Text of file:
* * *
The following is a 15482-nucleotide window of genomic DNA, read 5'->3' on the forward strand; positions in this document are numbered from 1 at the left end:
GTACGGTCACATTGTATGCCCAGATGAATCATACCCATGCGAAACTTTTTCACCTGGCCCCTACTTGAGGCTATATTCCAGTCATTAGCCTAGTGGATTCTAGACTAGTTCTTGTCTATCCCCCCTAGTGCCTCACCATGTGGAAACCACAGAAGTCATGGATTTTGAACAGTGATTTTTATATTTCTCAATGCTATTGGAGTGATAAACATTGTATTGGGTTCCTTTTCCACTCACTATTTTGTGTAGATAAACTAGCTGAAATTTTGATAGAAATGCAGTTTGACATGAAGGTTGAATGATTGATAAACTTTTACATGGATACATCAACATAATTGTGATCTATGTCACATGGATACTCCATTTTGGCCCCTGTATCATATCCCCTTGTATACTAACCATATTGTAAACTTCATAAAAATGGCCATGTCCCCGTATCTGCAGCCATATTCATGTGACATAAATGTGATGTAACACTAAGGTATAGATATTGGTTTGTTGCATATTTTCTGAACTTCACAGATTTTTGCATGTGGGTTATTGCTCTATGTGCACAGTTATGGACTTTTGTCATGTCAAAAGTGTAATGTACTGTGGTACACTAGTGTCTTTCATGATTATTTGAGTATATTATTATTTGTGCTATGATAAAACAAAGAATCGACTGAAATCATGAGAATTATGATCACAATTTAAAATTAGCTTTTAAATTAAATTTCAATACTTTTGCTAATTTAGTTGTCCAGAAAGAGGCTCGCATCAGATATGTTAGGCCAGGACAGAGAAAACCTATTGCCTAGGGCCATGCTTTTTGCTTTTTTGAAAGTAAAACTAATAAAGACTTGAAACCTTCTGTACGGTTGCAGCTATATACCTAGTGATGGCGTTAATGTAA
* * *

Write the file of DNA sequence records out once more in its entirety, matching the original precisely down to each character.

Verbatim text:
The following is a 15482-nucleotide window of genomic DNA, read 5'->3' on the forward strand; positions in this document are numbered from 1 at the left end:
GTACGGTCACATTGTATGCCCAGATGAATCATACCCATGCGAAACTTTTTCACCTGGCCCCTACTTGAGGCTATATTCCAGTCATTAGCCTAGTGGATTCTAGACTAGTTCTTGTCTATCCCCCCTAGTGCCTCACCATGTGGAAACCACAGAAGTCATGGATTTTGAACAGTGATTTTTATATTTCTCAATGCTATTGGAGTGATAAACATTGTATTGGGTTCCTTTTCCACTCACTATTTTGTGTAGATAAACTAGCTGAAATTTTGATAGAAATGCAGTTTGACATGAAGGTTGAATGATTGATAAACTTTTACATGGATACATCAACATAATTGTGATCTATGTCACATGGATACTCCATTTTGGCCCCTGTATCATATCCCCTTGTATACTAACCATATTGTAAACTTCATAAAAATGGCCATGTCCCCGTATCTGCAGCCATATTCATGTGACATAAATGTGATGTAACACTAAGGTATAGATATTGGTTTGTTGCATATTTTCTGAACTTCACAGATTTTTGCATGTGGGTTATTGCTCTATGTGCACAGTTATGGACTTTTGTCATGTCAAAAGTGTAATGTACTGTGGTACACTAGTGTCTTTCATGATTATTTGAGTATATTATTATTTGTGCTATGATAAAACAAAGAATCGACTGAAATCATGAGAATTATGATCACAATTTAAAATTAGCTTTTAAATTAAATTTCAATACTTTTGCTAATTTAGTTGTCCAGAAAGAGGCTCGCATCAGATATGTTAGGCCAGGACAGAGAAAACCTATTGCCTAGGGCCATGCTTTTTGCTTTTTTGAAAGTAAAACTAATAAAGACTTGAAACCTTCTGTACGGTTGCAGCTATATACCTAGTGATGGCGTTAATGTAA